The Menorah consisted of a number of shapes and forms, all of which were hammered out from one large ingot of gold. Nothing was made separately and attached. The Midrash relates that Moshe Rebbeinu had great difficulty in creating the Menorah. He could not visualize the finished product. Hashem went as far as to show him a Menorah made of fire. Still, Moshe felt uncertain concerning making the Menorah in accordance with Hashem's plan. It was then that Hashem instructed Moshe to fling the ingot into a fire, such that a completed Menorah miraculously emerged. In other words, the Menorah came into being without human intervention - other than Moshe throwing the ingot into the fire. Veritably, it is this way with all of life's endeavors. We do not complete anything. We only initiate. We are mishtadel, endeavor. Hashem does the rest. As Horav Mordechai Gifter, zl, was wont to say, "Man does not make a living; man takes a living". Hashem provides everything. We only initiate His action by our act of hishtadlus.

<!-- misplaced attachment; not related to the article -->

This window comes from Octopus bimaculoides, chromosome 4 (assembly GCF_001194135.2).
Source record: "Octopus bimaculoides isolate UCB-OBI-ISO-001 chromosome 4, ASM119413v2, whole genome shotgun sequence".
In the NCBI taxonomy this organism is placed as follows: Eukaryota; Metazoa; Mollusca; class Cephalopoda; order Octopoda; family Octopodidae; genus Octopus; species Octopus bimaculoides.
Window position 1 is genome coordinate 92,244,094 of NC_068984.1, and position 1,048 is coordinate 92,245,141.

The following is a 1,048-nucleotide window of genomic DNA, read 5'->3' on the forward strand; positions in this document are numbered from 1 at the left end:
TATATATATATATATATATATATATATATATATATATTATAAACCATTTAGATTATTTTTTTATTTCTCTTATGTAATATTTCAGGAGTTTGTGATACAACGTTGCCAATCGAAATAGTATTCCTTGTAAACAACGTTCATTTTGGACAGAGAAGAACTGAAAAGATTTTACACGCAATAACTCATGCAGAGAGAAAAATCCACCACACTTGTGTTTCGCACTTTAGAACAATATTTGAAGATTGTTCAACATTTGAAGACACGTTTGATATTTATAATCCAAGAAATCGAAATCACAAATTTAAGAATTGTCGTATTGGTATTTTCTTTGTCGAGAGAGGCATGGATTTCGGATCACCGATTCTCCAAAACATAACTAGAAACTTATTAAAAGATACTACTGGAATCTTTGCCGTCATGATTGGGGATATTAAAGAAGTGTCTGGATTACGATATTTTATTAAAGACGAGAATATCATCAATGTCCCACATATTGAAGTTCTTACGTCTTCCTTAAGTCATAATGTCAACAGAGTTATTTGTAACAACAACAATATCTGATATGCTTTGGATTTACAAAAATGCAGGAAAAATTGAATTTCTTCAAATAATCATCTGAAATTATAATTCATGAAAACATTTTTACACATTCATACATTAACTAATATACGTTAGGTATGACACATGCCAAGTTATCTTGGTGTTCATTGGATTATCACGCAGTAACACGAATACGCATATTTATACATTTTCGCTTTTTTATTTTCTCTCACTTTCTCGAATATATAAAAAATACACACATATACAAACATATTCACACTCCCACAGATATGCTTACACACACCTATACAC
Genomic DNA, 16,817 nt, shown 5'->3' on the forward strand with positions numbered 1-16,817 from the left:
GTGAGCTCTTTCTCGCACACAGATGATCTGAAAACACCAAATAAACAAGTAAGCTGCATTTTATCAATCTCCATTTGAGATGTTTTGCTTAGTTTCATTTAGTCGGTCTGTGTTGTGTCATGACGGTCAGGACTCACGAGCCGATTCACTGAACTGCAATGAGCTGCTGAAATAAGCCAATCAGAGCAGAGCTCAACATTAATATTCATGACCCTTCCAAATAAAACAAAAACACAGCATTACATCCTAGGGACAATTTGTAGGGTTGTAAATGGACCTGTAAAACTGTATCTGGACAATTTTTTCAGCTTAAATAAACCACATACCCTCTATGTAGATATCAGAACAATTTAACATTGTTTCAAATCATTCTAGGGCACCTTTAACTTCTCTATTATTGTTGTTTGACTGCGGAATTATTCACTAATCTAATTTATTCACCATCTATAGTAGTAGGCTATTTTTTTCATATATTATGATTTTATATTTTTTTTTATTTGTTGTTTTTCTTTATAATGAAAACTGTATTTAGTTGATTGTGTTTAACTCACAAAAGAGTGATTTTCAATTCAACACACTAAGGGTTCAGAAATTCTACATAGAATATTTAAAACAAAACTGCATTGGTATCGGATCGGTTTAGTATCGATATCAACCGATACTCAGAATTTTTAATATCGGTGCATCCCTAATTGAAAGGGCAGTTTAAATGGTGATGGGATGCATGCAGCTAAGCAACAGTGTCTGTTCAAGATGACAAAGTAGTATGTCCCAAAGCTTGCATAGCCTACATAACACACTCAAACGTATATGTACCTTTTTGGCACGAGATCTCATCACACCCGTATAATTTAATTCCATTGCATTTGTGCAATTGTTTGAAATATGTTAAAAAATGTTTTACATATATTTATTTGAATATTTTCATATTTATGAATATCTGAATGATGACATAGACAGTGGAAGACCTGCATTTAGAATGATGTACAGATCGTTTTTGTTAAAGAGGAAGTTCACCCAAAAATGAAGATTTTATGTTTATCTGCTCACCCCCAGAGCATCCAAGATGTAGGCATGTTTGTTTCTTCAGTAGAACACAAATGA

Horav Aharon, zl, son of the Chafetz Chaim, zl, related a thought concerning the future redemption which will occur in the merit of the Torah that he heard from his saintly father. We are well aware that Moshe Rabbeinu had no problem creating the vessels of the Mishkan as prescribed by Hashem until he came to the Menorah. He simply could not visualize or make the Menorah. In the end, it was necessary for Moshe to throw the ingot into the fire and Hashem (so to speak) made the Menorah. Why was the Menorah different from all the rest? What made it stand out as so difficult that Moshe, our quintessential leader and master of prophecy, just could not seem to grasp its production?